Three Centuries of Cape Wine

Important developments since 1900:


On 11 January, President Ramaphosa announced that the level 3 restrictions prohibiting the sale of alcohol for on- and off-consumption would be extended.

Wine businesses started trading again on 01 February when the third ban on local liquor sales was partially lifted.

The French government bestowed a ceremonial knighthood, the Chevalier dans l’Ordre du Mérite Agricole (Knight in the Order of Agricultural Merit), on wine microbiologist Prof Benoit Divol, an associate professor in the Department of Viticulture and Oenology and the South African Grape and Wine Research Institute at Stellenbosch University.

The Stellenbosch Wine Routes, established in 1971 and the oldest wine route in the country, celebrates its 50th anniversary this year.

South Africa’s first ever Cap Classique – the iconic Simonsig Kaapse Vonkel – celebrates its 50th anniversary this year. At R3 per bottle in 1971, it was the most expensive wine on the market in South Africa at the time.

A rare bottle of Grand Constance 1821 reached a record-breaking R420 000 at the Cape Fine & Rare Wine Auction on 22 May. This is one of roughly eight bottles known to still exist globally, from an allocation originally destined for the Emperor Napoleon Bonaparte.

As the country prepared to enter a level 3 lockdown in an effort to reduce the severity of the third wave of covid-19 infections spreading across the country, various measures including a stricter curfew and limited trading hours for the sale of alcohol for home consumption were announced on 15 June.

At the inaugural CWG Protégé Programme Auction, hosted online by Bonhams, bidding concluded at a generous total of R455 700 with South African wine buyers dominating sales. 

President Cyril Ramaphosa announced the introduction of a level 4 lockdown across South Africa on 27 June, banning the sale of alcohol for 14 days among other measures.

In his address to the nation on 11 July, President Cyril Ramaphosa announced that level 4 lockdown regulations would remain in place until 25 July. Adjustments included restaurants being allowed to reopen for sit-down meals but alcohol sales remained banned.

It was announced on 25 July that South Africa would return to a level 3 lockdown that included partially lifting the ban on alcohol to include sales between limited hours at licensed off-site retailers and for on-site consumption.

The South African Wine Industry Transformation Unit (SAWITU) took the first step in securing a sustainable future for black-owned enterprises by signing a lease agreement with the Agricultural Research Council (ARC) that secures space in the Nietvoorbij Cellar Complex for the development of a first-of-its-kind brand home for black-owned enterprises.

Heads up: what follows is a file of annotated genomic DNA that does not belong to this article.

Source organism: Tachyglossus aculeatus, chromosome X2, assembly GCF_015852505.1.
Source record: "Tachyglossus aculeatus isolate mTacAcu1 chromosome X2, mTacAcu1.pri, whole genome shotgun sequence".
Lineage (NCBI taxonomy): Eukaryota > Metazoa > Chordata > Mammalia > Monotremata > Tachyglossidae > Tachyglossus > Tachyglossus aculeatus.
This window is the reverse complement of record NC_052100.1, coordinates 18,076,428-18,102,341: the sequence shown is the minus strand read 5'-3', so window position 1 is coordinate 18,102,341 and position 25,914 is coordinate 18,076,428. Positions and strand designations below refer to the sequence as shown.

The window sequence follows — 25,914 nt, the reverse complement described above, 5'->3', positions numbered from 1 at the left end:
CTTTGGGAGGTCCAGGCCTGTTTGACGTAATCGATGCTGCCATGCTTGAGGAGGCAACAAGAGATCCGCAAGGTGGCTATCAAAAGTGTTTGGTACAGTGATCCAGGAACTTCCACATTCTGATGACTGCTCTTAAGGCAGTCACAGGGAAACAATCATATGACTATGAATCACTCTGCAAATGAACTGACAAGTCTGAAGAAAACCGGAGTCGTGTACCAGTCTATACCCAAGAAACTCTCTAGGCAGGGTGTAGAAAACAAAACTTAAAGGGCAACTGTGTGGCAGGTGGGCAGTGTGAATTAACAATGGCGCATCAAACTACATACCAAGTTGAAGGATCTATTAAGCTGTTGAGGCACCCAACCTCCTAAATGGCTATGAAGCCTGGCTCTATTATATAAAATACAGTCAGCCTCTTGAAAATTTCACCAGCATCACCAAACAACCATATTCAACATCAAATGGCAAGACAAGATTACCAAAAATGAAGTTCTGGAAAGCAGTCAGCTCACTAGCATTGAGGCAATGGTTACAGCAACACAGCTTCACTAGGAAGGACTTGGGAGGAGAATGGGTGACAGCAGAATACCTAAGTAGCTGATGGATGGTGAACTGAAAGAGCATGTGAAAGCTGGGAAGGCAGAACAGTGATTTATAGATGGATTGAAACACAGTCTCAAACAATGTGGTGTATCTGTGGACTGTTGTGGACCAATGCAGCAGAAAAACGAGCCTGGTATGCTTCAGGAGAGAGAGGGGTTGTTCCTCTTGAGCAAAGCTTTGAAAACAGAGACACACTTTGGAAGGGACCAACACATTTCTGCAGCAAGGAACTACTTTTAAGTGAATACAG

South Africa’s Covid-19 status moved from level 3 to an adjusted level 2 as from 13 September 2021, further easing restrictions on the sale of alcohol.

On 14 September, multiple records were smashed on the Strauss & Co Live Auction which included five single bottle lots of South African wines, most notably a bottle of Grand Constance 1821 that fetched a staggering R967 300 (including commission), doubling an earlier record achieved at the Cape Fine & Rare Wine Auction in May this year.

President Cyril Ramaphosa announced on 30 September that the country would move to an adjusted level 1 lockdown at midnight. This lifted alcohol restrictions with the proviso of no alcohol sales after 23:00 in adherence to the curfew. 

Access the Wine Industry Covid-19 Pandemic Timeline infographic here.

The 37th Nedbank Cape Winemakers Guild (CWG) Auction and its Protégé Programme Charity Auction, conducted online by Bonhams, raised a collective sum of R10 411 000. The CWG Auction raised R9 856 500 with a total of 1 734 six-bottle cases. The average price per case amounted to R5 684, with an average price for red wines of R6 016 and R4 697 for white wines. The CWG Programme Auction, the second to have been held this year, concluded with a total of R554 500. 

Vilafonté in Paarl was named the Outstanding Wine Producer in the world at the International Wine & Spirits Competition (IWSC).

The Wine Arc, launched on 11 November, signifies the start of a new beginning and growth prospects for black-owned brands. A total of 13 brands – Aslina Wines, Bayede!, Cape Dreams, Carmen Stevens Wines, Koni Wines, La Ricmal, Libby’s Pride Wines, M’Hudi Wines, Paardenkloof Wines, Ses’fikele Wines, The Bridge of Hope Wines, Tesselaarsdal Wines and Thokozani Wines – will be participating in the pilot programme.


The Code of Commercial Communications under the auspices of (the association for alcohol responsibility and education) was launched, with the aim to provide clear guidelines for the responsible marketing of wine and other liquor products, and thereby curb alcohol abuse in communities.

The seventh Cape Wine Auction, sponsored by Nedbank Private Wealth and held at Boschendal in Franschhoek, raised over R17 million. This amount – together with the R88 million that has been raised since the first auction was held in 2014 – means that the wine charity auction has amassed a substantial R105 million since its inception.